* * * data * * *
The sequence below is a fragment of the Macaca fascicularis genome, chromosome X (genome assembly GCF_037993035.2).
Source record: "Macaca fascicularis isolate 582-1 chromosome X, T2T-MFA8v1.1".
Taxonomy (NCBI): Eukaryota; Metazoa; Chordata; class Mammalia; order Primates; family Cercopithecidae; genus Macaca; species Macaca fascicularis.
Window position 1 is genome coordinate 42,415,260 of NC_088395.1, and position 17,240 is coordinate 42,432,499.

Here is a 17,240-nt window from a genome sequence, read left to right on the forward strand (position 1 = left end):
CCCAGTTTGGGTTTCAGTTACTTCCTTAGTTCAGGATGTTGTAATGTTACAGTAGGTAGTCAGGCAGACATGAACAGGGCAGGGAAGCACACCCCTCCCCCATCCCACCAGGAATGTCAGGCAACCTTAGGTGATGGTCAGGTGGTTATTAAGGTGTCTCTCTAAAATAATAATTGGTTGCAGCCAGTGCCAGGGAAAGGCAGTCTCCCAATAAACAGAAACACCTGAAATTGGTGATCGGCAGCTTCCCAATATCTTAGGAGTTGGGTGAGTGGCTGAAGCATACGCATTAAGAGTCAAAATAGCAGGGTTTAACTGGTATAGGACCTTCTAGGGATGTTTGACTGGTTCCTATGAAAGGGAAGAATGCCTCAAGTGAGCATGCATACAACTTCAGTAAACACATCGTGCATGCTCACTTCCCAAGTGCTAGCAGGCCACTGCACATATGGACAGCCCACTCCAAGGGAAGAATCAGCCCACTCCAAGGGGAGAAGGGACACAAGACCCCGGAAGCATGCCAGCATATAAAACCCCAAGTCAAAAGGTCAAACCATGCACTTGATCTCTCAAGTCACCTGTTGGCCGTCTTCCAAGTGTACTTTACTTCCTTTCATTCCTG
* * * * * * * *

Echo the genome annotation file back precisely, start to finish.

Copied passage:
The sequence below is a fragment of the Macaca fascicularis genome, chromosome X (genome assembly GCF_037993035.2).
Source record: "Macaca fascicularis isolate 582-1 chromosome X, T2T-MFA8v1.1".
Taxonomy (NCBI): Eukaryota; Metazoa; Chordata; class Mammalia; order Primates; family Cercopithecidae; genus Macaca; species Macaca fascicularis.
Window position 1 is genome coordinate 42,415,260 of NC_088395.1, and position 17,240 is coordinate 42,432,499.

Here is a 17,240-nt window from a genome sequence, read left to right on the forward strand (position 1 = left end):
CCCAGTTTGGGTTTCAGTTACTTCCTTAGTTCAGGATGTTGTAATGTTACAGTAGGTAGTCAGGCAGACATGAACAGGGCAGGGAAGCACACCCCTCCCCCATCCCACCAGGAATGTCAGGCAACCTTAGGTGATGGTCAGGTGGTTATTAAGGTGTCTCTCTAAAATAATAATTGGTTGCAGCCAGTGCCAGGGAAAGGCAGTCTCCCAATAAACAGAAACACCTGAAATTGGTGATCGGCAGCTTCCCAATATCTTAGGAGTTGGGTGAGTGGCTGAAGCATACGCATTAAGAGTCAAAATAGCAGGGTTTAACTGGTATAGGACCTTCTAGGGATGTTTGACTGGTTCCTATGAAAGGGAAGAATGCCTCAAGTGAGCATGCATACAACTTCAGTAAACACATCGTGCATGCTCACTTCCCAAGTGCTAGCAGGCCACTGCACATATGGACAGCCCACTCCAAGGGAAGAATCAGCCCACTCCAAGGGGAGAAGGGACACAAGACCCCGGAAGCATGCCAGCATATAAAACCCCAAGTCAAAAGGTCAAACCATGCACTTGATCTCTCAAGTCACCTGTTGGCCGTCTTCCAAGTGTACTTTACTTCCTTTCATTCCTG